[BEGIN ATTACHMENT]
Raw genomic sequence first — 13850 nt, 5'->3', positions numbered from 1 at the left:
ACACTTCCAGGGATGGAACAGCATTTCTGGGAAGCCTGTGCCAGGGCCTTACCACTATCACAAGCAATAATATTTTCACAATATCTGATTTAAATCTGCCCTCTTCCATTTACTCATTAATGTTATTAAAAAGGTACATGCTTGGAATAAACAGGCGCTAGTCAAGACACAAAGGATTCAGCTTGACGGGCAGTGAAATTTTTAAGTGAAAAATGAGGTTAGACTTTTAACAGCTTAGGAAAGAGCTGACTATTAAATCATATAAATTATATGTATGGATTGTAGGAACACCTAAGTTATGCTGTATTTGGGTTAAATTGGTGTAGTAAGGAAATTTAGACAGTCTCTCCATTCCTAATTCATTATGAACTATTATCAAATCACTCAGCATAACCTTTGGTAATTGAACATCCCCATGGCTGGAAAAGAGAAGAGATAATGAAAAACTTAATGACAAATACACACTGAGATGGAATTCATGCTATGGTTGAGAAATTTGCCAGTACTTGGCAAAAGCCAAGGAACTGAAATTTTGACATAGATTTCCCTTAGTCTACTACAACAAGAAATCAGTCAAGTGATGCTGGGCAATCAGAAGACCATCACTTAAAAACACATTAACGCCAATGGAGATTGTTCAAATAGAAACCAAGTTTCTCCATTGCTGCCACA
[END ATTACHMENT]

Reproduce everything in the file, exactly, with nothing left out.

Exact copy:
Raw genomic sequence first — 13850 nt, 5'->3', positions numbered from 1 at the left:
ACACTTCCAGGGATGGAACAGCATTTCTGGGAAGCCTGTGCCAGGGCCTTACCACTATCACAAGCAATAATATTTTCACAATATCTGATTTAAATCTGCCCTCTTCCATTTACTCATTAATGTTATTAAAAAGGTACATGCTTGGAATAAACAGGCGCTAGTCAAGACACAAAGGATTCAGCTTGACGGGCAGTGAAATTTTTAAGTGAAAAATGAGGTTAGACTTTTAACAGCTTAGGAAAGAGCTGACTATTAAATCATATAAATTATATGTATGGATTGTAGGAACACCTAAGTTATGCTGTATTTGGGTTAAATTGGTGTAGTAAGGAAATTTAGACAGTCTCTCCATTCCTAATTCATTATGAACTATTATCAAATCACTCAGCATAACCTTTGGTAATTGAACATCCCCATGGCTGGAAAAGAGAAGAGATAATGAAAAACTTAATGACAAATACACACTGAGATGGAATTCATGCTATGGTTGAGAAATTTGCCAGTACTTGGCAAAAGCCAAGGAACTGAAATTTTGACATAGATTTCCCTTAGTCTACTACAACAAGAAATCAGTCAAGTGATGCTGGGCAATCAGAAGACCATCACTTAAAAACACATTAACGCCAATGGAGATTGTTCAAATAGAAACCAAGTTTCTCCATTGCTGCCACA